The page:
Lithuania becomes a world leader in the governance of state-owned enterprises

Lithuania becomes a world leader in the governance of state-owned enterprises

Vidas Danielius, Director, Governance Coordination Centre, provides a background to Lithuania’s introduction of consistent and professional governance for SOEs


Talking in the broader context, we would like to understand your current assessment of the Lithuanian economy and your outlook for the post COVID-19 paradigm. How do you access the magnitude of the impact of the measures the government took to limit the pandemic’s damage to the economy?

As you might know, Lithuania is one of the safest countries in the world in terms of the COVID-19 pandemic. It was among the first to reopen its borders and the first of the Baltic countries, although other countries are now following rapidly. The biggest measures from the government were, firstly to support the preservation of jobs within the country because, when an emergency situation like this is declared, remote working is not always possible. In complicated situations, employers may announce downtime or partial downtime, and the state has to be ready to contribute to the payment of wages to the employees. In this case, compensating the wages for such companies was one of the first measures the government introduced.

The state also introduced subsidies for social enterprises and allowances for self-employed individuals. We are now in a phase which is sort of post pandemic and the government has announced plans to dedicate amounts close to 10 percent of Lithuania’s gross domestic product to implementing economic and financial instruments. The exact amount is around €5 billion. Again, this will be devoted to contributing to the preservation of jobs and the incomes of individuals and businesses, helping businesses keep their liquidity and boosting the economy. It’s not one chunk of money that will flood into the economy within a month or so—it’s a more long-term distillation to facilitate the economy as it runs on. The current expectation of economists around the country is Lithuania will see a V-shaped economic recovery curve. Unless, of course, we run into another phase of pandemic. In that case, we would be talking about the W-shaped recovery curve. But as it is right now, everybody tries to be positive about the future.


It has been 10 years since Lithuania introduced a reform of its state-owned enterprises (SOEs) and established the Governance Coordination Centre (GCC). What is the role of the GCC?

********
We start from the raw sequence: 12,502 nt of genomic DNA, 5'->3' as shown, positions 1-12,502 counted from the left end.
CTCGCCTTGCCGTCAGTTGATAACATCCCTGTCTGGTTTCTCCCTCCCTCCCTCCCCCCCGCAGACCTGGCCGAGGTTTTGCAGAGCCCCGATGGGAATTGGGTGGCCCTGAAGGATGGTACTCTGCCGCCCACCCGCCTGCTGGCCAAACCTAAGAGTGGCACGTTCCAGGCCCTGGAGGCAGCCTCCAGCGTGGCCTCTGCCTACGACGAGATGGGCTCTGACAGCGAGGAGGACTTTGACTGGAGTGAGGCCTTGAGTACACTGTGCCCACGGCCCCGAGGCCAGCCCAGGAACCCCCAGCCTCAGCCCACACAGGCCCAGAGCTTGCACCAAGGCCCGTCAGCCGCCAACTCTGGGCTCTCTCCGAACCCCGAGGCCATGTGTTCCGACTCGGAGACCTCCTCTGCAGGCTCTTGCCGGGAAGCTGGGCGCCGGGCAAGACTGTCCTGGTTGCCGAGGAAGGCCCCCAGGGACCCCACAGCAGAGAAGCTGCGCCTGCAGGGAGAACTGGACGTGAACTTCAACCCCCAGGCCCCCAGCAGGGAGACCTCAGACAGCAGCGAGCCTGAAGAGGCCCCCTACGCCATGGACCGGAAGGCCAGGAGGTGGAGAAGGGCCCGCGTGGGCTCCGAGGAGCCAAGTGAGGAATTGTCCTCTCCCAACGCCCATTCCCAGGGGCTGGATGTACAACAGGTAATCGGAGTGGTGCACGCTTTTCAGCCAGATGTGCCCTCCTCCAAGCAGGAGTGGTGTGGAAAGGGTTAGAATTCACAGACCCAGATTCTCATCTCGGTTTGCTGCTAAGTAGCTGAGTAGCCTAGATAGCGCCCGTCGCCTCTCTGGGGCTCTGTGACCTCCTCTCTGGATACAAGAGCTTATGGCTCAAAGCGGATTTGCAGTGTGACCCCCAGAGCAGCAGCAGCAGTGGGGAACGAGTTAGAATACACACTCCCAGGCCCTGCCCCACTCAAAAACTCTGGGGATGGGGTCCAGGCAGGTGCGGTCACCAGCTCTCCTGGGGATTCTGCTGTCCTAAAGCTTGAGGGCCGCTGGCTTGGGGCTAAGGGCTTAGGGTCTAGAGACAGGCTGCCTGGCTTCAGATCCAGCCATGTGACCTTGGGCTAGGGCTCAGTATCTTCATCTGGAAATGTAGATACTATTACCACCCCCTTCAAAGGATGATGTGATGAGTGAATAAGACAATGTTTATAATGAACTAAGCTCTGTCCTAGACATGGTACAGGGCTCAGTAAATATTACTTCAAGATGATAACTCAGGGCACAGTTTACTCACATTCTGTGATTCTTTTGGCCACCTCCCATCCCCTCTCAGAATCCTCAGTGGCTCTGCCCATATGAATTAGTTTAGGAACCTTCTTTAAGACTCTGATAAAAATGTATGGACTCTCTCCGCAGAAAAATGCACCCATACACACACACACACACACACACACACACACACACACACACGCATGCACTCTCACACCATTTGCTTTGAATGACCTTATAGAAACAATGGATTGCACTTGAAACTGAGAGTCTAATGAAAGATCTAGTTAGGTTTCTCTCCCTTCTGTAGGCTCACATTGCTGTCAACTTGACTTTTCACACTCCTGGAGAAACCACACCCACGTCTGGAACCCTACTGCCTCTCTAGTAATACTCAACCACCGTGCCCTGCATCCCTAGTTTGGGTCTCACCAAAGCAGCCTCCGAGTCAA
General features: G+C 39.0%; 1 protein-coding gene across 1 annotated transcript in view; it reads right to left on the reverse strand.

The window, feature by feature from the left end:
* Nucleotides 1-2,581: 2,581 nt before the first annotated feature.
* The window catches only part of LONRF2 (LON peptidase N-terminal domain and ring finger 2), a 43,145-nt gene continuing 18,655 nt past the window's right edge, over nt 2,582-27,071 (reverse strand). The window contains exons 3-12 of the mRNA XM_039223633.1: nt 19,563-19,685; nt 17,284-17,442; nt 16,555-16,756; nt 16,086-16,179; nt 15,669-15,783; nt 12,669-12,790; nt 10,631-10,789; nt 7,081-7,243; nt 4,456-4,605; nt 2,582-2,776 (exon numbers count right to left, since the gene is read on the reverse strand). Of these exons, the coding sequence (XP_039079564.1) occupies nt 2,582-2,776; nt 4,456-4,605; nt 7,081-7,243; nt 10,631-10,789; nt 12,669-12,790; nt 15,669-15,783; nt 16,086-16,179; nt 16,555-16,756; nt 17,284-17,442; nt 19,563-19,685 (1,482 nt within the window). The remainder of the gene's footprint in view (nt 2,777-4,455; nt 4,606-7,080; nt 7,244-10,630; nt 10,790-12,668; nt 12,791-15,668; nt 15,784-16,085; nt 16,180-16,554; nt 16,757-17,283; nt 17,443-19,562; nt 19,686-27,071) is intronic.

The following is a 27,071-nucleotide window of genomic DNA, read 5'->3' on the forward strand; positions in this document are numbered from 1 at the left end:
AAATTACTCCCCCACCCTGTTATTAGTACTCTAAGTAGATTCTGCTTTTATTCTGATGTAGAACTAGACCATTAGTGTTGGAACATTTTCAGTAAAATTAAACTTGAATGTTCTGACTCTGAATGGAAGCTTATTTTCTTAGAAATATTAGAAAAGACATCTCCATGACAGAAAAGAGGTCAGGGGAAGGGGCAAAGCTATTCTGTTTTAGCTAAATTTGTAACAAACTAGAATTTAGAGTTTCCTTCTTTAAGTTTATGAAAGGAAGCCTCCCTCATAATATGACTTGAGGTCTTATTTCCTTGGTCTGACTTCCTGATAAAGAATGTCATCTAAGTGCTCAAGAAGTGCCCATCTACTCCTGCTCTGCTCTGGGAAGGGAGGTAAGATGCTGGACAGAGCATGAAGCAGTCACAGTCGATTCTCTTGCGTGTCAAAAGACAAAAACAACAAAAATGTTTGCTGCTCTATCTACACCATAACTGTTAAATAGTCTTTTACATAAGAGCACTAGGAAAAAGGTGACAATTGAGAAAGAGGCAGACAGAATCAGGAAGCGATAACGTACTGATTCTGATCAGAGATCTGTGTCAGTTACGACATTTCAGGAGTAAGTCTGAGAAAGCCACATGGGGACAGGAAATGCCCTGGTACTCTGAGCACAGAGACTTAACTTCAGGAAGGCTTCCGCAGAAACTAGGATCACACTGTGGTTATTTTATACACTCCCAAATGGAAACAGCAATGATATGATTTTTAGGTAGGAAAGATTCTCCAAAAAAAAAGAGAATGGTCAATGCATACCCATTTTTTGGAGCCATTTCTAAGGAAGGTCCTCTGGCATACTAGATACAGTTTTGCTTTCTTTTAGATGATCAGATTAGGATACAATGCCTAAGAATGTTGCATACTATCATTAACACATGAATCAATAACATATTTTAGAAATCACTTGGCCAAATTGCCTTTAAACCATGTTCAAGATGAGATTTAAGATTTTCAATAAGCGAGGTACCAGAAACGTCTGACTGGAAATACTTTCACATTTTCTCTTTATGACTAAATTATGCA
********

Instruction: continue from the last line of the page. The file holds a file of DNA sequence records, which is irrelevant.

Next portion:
Founded by the government of Lithuania, GCC is the analytical center that aims to ensure a consistent and professional governance of SOEs. The center has a wide range of functions, most important of which are involvement in nominating the independent board and supervisory board members, overseeing the implementation of the strategic plans of every SOE, analytic reporting, aggregate reporting to the government of Lithuania about all the SOEs, assistance for the ministries like the Ministry of Economy and Innovation within SOE sector policy—and, of course, we act as a competence center and give our advice on matters concerning good governance to be introduced by any institution, including SOEs but also the government and the President of Lithuania.

This major reform started in 2010. One of the first things to change was the introduction of transparency guidelines in Lithuania, where the Ministry of Economy and Innovation was designated as the body responsible for overseeing the implementation of these guidelines. The founding of the GCC was approved a year later and, by mid-2012, the GCC was already working as a team. The main objective of the GCC is to promote the introduction of good governance principles in SOEs.

We have had significant growth in terms of both responsibilities and resources during the last few years. That was actually one of the Organisation for Economic Co-operation and Development (OECD) recommendations on Lithuania joining that organization. Since our accession to the OECD, GCC has been representing Lithuania within that organization on its Working Party on State Ownership and Privatization Practices. Being part of this not only achieved significant results nationally here in Lithuania but also contributed to the new practices that are coming from OECD, including some of its latest papers such as Guidelines on Anticorruption and Integrity for SOEs. Also, we are involved in new member accession processes, as we have a very recent experience of accession ourselves and are very similar to some countries that are trying to access the OECD right now.


Could you provide our readers with an overview of the current SOE portfolio in Lithuania and highlight your priority sectors and industries?

SOEs In Lithuania are distinguished between three separate sectors: energy, transport and communications, and forestry. A fourth group includes all the enterprises that do not fall into any of the first three sectors. The energy sector consists of six enterprises and they hold largest share of the portfolio—47 percent of its assets and around 58 percent of revenues. The transport and communications sector comprises nine enterprises that constitute around 33 percent of portfolio assets and about 29 percent of revenues. The third sector was actually represented by about 40 companies a few years ago but now contains only one company, the national forestry, which constitutes around 14 percent of our portfolio assets and just 6 percent of turnover. Today, we have in total 48 SOEs—although their subsidiaries are not considered SOEs, we also have 43 subsidiaries of SOEs. As you might imagine, the majority of the largest companies are infrastructure based and are important to national security, which is a feature in the energy, transport and telecommunication sectors.

We have noticed two particular trends, which we find appropriate and worth encouraging.